Romance No. 2 in F major, op. 50
September 24, 2017: Sean Lee, violin; Michael Brown, piano
Beethoven may have written his two Romances for violin and orchestra as potential slow movements for an unfinished concerto (WoO 5), but in the end he published them as separate pieces. The F major Romance may date from as early as 1798. In German, Romanze designates a songlike instrumental piece (specifically in alla breve meter or “cut time”), of which the French Romance is a special subcategory used for violin concerto slow movements by composers such as Viotti. Beethoven’s sweetly “singing” Romances clearly show his familiarity with this French style. The F major Romance is especially famous for its high range and sweet melodic line, which may partly account for its being played more often than its companion in G. Beethoven interjects contrasting orchestral sections at the ends of thematic statements, characterizing them with majestic long-short rhythms. He creates a wonderful touch at the end when his accompaniment provides a double echo of the solo violin’s last three notes.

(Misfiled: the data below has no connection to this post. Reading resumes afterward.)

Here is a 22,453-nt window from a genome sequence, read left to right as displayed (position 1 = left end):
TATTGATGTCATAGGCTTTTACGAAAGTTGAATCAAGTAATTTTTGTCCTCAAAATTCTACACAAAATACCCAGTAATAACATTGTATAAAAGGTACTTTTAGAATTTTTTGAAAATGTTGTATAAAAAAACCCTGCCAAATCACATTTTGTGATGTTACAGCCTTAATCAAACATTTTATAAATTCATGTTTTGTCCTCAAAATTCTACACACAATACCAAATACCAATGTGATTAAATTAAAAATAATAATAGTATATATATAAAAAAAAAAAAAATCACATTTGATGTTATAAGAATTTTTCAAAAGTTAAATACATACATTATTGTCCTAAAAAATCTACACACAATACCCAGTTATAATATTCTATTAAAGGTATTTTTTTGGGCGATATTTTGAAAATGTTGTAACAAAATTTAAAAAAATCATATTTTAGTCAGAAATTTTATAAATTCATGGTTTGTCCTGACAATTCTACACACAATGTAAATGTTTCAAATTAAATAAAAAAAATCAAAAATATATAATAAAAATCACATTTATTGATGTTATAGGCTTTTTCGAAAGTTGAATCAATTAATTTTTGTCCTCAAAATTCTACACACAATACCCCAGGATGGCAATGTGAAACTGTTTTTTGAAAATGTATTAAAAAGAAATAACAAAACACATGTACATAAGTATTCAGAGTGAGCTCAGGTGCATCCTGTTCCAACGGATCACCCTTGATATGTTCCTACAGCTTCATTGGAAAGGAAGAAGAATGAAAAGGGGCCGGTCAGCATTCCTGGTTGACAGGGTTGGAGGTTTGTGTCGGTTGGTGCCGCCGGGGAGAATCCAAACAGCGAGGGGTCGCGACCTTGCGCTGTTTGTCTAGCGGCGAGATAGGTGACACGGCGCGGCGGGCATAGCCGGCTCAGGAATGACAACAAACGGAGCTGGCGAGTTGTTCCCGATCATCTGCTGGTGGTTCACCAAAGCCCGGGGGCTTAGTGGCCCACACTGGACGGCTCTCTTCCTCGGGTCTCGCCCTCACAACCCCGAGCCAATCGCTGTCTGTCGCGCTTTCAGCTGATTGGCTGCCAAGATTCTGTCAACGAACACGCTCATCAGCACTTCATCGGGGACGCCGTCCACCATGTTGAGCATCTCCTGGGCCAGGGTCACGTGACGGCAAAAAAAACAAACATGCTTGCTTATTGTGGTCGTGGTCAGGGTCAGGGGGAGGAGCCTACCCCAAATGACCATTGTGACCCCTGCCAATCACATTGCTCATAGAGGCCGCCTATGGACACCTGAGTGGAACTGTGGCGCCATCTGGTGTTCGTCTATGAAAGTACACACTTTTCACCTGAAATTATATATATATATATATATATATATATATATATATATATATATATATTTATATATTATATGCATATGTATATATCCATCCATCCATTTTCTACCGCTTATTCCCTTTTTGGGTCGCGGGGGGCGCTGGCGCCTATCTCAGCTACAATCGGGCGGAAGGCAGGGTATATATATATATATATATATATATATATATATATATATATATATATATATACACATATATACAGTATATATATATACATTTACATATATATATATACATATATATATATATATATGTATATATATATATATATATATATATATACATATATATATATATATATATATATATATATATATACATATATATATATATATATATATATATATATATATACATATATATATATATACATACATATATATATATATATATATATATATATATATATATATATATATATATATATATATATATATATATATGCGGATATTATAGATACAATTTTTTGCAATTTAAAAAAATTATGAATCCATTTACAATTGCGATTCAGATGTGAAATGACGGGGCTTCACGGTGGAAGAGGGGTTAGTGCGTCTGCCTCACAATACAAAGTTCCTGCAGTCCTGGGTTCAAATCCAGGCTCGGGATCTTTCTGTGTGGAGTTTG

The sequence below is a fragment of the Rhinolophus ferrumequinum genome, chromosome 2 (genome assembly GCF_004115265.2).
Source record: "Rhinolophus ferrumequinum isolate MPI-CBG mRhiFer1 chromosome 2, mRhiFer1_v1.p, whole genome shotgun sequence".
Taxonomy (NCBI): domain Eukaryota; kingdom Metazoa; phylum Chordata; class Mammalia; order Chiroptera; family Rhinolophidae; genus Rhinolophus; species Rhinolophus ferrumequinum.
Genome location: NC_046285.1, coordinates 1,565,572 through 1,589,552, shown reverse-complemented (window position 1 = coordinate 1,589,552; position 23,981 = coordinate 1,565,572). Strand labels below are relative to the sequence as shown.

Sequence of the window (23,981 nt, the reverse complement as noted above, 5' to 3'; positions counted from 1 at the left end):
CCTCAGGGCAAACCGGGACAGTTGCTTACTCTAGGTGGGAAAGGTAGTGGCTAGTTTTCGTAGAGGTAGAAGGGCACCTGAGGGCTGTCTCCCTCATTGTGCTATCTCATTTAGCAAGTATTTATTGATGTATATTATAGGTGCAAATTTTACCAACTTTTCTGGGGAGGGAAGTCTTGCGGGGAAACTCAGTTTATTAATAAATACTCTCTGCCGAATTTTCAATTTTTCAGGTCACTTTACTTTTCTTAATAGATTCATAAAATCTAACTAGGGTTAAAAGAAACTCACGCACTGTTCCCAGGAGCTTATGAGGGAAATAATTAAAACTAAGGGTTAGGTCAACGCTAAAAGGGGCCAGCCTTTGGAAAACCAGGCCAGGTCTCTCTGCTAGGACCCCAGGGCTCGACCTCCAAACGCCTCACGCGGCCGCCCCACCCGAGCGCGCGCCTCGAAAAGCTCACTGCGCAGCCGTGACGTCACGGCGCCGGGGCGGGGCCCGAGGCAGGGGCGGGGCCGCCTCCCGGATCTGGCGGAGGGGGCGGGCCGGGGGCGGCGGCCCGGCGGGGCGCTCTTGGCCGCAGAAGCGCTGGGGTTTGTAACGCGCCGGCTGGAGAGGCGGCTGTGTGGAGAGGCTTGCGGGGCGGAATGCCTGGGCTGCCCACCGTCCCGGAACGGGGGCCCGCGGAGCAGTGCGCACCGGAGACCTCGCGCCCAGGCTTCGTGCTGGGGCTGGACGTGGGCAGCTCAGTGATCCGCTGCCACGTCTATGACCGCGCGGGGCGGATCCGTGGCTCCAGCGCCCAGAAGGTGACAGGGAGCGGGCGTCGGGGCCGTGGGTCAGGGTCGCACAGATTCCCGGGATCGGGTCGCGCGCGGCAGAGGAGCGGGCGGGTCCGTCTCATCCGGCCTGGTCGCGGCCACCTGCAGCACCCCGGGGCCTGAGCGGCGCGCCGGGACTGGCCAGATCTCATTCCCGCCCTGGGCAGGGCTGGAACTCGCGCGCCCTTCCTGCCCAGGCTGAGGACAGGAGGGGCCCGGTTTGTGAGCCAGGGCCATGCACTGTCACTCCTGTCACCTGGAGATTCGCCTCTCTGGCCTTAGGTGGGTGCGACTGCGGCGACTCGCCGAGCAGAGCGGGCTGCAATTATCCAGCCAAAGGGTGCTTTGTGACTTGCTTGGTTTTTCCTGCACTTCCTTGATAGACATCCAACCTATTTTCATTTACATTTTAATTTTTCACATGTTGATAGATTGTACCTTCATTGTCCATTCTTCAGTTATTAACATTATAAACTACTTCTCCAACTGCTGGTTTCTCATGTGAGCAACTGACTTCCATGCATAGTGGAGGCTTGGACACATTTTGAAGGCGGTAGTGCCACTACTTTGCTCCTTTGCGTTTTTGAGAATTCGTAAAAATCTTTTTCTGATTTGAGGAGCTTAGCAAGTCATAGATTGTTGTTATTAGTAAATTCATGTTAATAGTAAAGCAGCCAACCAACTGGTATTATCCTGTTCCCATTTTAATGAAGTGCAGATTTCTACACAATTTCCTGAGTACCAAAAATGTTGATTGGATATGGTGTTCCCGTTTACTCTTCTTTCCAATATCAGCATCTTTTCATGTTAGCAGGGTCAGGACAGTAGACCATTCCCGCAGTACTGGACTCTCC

© Jane Vial Jaffe